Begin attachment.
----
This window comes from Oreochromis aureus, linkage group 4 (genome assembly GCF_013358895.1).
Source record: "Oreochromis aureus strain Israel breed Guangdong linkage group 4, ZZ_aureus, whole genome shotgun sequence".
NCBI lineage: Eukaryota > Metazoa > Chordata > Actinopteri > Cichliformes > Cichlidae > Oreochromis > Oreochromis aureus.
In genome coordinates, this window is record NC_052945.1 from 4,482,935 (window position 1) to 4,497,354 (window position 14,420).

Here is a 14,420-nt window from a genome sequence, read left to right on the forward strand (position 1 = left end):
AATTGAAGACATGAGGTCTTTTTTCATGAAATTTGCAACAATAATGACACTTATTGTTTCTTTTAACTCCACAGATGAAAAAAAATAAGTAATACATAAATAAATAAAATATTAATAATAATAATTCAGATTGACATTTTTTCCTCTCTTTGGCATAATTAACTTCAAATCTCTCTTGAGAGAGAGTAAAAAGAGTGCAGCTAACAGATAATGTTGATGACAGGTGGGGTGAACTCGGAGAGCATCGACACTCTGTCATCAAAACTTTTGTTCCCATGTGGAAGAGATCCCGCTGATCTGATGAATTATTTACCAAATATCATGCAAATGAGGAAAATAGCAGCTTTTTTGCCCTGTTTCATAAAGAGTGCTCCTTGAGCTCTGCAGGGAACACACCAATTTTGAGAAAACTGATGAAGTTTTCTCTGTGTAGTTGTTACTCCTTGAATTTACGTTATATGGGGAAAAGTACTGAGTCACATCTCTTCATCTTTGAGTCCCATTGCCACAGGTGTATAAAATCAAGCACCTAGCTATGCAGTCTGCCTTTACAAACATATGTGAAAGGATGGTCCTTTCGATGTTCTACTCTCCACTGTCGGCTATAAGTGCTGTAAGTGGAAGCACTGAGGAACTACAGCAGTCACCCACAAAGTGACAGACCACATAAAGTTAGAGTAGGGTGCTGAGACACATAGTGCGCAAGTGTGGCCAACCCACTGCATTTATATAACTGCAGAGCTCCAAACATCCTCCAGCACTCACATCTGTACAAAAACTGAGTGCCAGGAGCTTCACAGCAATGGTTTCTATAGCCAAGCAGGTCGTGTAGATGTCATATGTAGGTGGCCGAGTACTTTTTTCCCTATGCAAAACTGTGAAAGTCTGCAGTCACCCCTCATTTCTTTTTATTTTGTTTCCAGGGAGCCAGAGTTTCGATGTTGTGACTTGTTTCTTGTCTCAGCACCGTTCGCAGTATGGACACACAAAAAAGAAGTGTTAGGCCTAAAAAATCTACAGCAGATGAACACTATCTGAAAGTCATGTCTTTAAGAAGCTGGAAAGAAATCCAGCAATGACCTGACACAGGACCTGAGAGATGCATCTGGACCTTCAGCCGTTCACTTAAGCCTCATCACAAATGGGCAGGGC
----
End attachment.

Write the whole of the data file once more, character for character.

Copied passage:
This window comes from Oreochromis aureus, linkage group 4 (genome assembly GCF_013358895.1).
Source record: "Oreochromis aureus strain Israel breed Guangdong linkage group 4, ZZ_aureus, whole genome shotgun sequence".
NCBI lineage: Eukaryota > Metazoa > Chordata > Actinopteri > Cichliformes > Cichlidae > Oreochromis > Oreochromis aureus.
In genome coordinates, this window is record NC_052945.1 from 4,482,935 (window position 1) to 4,497,354 (window position 14,420).

Here is a 14,420-nt window from a genome sequence, read left to right on the forward strand (position 1 = left end):
AATTGAAGACATGAGGTCTTTTTTCATGAAATTTGCAACAATAATGACACTTATTGTTTCTTTTAACTCCACAGATGAAAAAAAATAAGTAATACATAAATAAATAAAATATTAATAATAATAATTCAGATTGACATTTTTTCCTCTCTTTGGCATAATTAACTTCAAATCTCTCTTGAGAGAGAGTAAAAAGAGTGCAGCTAACAGATAATGTTGATGACAGGTGGGGTGAACTCGGAGAGCATCGACACTCTGTCATCAAAACTTTTGTTCCCATGTGGAAGAGATCCCGCTGATCTGATGAATTATTTACCAAATATCATGCAAATGAGGAAAATAGCAGCTTTTTTGCCCTGTTTCATAAAGAGTGCTCCTTGAGCTCTGCAGGGAACACACCAATTTTGAGAAAACTGATGAAGTTTTCTCTGTGTAGTTGTTACTCCTTGAATTTACGTTATATGGGGAAAAGTACTGAGTCACATCTCTTCATCTTTGAGTCCCATTGCCACAGGTGTATAAAATCAAGCACCTAGCTATGCAGTCTGCCTTTACAAACATATGTGAAAGGATGGTCCTTTCGATGTTCTACTCTCCACTGTCGGCTATAAGTGCTGTAAGTGGAAGCACTGAGGAACTACAGCAGTCACCCACAAAGTGACAGACCACATAAAGTTAGAGTAGGGTGCTGAGACACATAGTGCGCAAGTGTGGCCAACCCACTGCATTTATATAACTGCAGAGCTCCAAACATCCTCCAGCACTCACATCTGTACAAAAACTGAGTGCCAGGAGCTTCACAGCAATGGTTTCTATAGCCAAGCAGGTCGTGTAGATGTCATATGTAGGTGGCCGAGTACTTTTTTCCCTATGCAAAACTGTGAAAGTCTGCAGTCACCCCTCATTTCTTTTTATTTTGTTTCCAGGGAGCCAGAGTTTCGATGTTGTGACTTGTTTCTTGTCTCAGCACCGTTCGCAGTATGGACACACAAAAAAGAAGTGTTAGGCCTAAAAAATCTACAGCAGATGAACACTATCTGAAAGTCATGTCTTTAAGAAGCTGGAAAGAAATCCAGCAATGACCTGACACAGGACCTGAGAGATGCATCTGGACCTTCAGCCGTTCACTTAAGCCTCATCACAAATGGGCAGGGC